Duloxetine moderately cost-effective for treating back pain

June 14th, 2013 in Diseases, Conditions, Syndromes /
Duloxetine moderately cost-effective for treating back pain
Duloxetine is a moderately cost-effective treatment for chronic low back pain compared with other post-first-line oral medications, according to research published in the May 15 issue of Spine.


Duloxetine is a moderately cost-effective treatment for chronic low back pain compared with other post-first-line oral medications, according to research published in the May 15 issue of Spine.

(HealthDay)—Duloxetine is a moderately cost-effective treatment for chronic low back pain (CLBP) compared with other post-first-line oral medications, according to research published in the May 15 issue of Spine.

Ronald Wielage, M.P.H., from Medical Decision Modeling in Indianapolis, and colleagues created a model based on the 2008 osteoarthritis clinical guidelines of the National Institute for Health and Clinical Excellence (NICE). Meta-analysis estimated treatment-specific utilities, and a transfer-to-utility regression was estimated from CLBP trial data. The NICE model and meta-analysis estimated adverse event rates of comparator treatments. Published literature and Quebec and Ontario public sources were used to derive costs.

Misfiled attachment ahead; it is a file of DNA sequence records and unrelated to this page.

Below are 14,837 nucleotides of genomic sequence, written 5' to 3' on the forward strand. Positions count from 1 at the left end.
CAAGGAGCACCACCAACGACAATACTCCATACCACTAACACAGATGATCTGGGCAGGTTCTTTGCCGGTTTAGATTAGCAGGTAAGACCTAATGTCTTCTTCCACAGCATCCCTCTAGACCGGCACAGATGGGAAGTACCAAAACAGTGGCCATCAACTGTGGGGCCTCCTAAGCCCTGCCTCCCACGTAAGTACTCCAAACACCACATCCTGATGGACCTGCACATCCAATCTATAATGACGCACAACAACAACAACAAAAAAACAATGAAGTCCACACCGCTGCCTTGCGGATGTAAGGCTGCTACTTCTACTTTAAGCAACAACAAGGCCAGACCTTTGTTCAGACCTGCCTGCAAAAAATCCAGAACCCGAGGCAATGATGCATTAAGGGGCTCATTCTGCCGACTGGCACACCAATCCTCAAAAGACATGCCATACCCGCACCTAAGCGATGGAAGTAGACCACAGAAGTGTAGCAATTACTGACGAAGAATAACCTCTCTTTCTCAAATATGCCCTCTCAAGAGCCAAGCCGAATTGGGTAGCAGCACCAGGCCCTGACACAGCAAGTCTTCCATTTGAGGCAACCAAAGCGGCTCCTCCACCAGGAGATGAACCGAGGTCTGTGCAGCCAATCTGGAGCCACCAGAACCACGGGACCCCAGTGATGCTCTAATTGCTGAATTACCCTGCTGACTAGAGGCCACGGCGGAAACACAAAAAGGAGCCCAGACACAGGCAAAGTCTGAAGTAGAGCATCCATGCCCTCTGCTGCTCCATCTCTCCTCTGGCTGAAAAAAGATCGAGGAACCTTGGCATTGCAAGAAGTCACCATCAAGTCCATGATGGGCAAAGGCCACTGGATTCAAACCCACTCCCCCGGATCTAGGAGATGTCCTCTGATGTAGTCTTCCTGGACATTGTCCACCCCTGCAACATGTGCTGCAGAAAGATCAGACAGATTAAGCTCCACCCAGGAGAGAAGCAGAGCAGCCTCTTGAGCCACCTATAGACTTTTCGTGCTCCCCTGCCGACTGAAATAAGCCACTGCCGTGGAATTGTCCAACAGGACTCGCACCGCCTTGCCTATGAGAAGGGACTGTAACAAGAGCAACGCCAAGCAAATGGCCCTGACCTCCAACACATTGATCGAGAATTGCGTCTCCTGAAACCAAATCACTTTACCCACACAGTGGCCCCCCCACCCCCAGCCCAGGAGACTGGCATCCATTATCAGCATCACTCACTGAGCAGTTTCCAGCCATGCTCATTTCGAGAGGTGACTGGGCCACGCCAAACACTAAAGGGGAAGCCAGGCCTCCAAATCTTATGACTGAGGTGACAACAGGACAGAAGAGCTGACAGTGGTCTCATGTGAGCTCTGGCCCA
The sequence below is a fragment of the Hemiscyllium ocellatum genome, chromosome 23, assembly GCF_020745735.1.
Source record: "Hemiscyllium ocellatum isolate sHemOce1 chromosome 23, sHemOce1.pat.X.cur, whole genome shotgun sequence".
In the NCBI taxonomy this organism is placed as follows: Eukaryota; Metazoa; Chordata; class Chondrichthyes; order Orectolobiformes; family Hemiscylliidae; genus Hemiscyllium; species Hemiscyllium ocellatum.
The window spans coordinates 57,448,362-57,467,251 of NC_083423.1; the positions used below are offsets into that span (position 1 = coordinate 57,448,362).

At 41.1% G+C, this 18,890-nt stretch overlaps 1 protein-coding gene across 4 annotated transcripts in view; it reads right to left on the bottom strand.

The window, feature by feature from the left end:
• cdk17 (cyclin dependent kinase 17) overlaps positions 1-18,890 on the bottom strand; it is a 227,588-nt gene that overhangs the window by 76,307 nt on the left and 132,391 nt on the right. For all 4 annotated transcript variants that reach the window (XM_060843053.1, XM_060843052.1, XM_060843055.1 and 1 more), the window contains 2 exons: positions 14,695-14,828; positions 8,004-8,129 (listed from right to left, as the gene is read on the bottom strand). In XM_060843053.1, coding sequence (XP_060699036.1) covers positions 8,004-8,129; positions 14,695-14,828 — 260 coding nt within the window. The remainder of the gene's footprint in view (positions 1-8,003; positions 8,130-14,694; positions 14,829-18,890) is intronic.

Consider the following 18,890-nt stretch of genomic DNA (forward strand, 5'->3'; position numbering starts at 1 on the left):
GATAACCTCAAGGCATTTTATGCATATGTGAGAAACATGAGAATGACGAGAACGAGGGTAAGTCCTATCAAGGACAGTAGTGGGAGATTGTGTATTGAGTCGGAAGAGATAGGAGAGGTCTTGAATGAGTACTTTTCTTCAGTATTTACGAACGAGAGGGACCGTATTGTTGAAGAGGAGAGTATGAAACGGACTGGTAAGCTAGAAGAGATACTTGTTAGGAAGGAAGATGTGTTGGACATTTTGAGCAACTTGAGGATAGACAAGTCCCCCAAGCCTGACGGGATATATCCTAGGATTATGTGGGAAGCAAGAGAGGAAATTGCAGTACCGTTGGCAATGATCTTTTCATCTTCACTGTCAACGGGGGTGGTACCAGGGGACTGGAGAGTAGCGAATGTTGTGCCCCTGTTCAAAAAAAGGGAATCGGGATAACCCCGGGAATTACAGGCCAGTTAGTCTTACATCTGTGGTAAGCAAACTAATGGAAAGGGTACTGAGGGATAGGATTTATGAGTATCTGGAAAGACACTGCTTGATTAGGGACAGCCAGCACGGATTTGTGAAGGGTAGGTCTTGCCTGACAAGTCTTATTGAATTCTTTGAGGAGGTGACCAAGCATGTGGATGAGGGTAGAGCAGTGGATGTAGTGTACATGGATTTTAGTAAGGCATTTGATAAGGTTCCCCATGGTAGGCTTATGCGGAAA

The researchers found that naproxen, celecoxib, and duloxetine were the most cost-effective in the base case, with naproxen the least expensive medication. Celecoxib had an incremental cost-effectiveness ratio of $19,881, and duloxetine's was $43,437. Other comparators were dominated. Rates of cardiovascular and gastrointestinal adverse events and usage drove up costs. For a population 65 years or older, the incremental cost-effectiveness ratio for duloxetine fell to $21,567, while for a population at higher risk of cardiovascular and gastrointestinal adverse events, it fell to $18,726.

"The model estimates that duloxetine is a moderately cost-effective treatment for CLBP, becoming more cost-effective for populations older than 65 years or at greater risk of cardiovascular and gastrointestinal events," the authors write.

The study was funded in part by Eli Lilly, the manufacturer of duloxetine.

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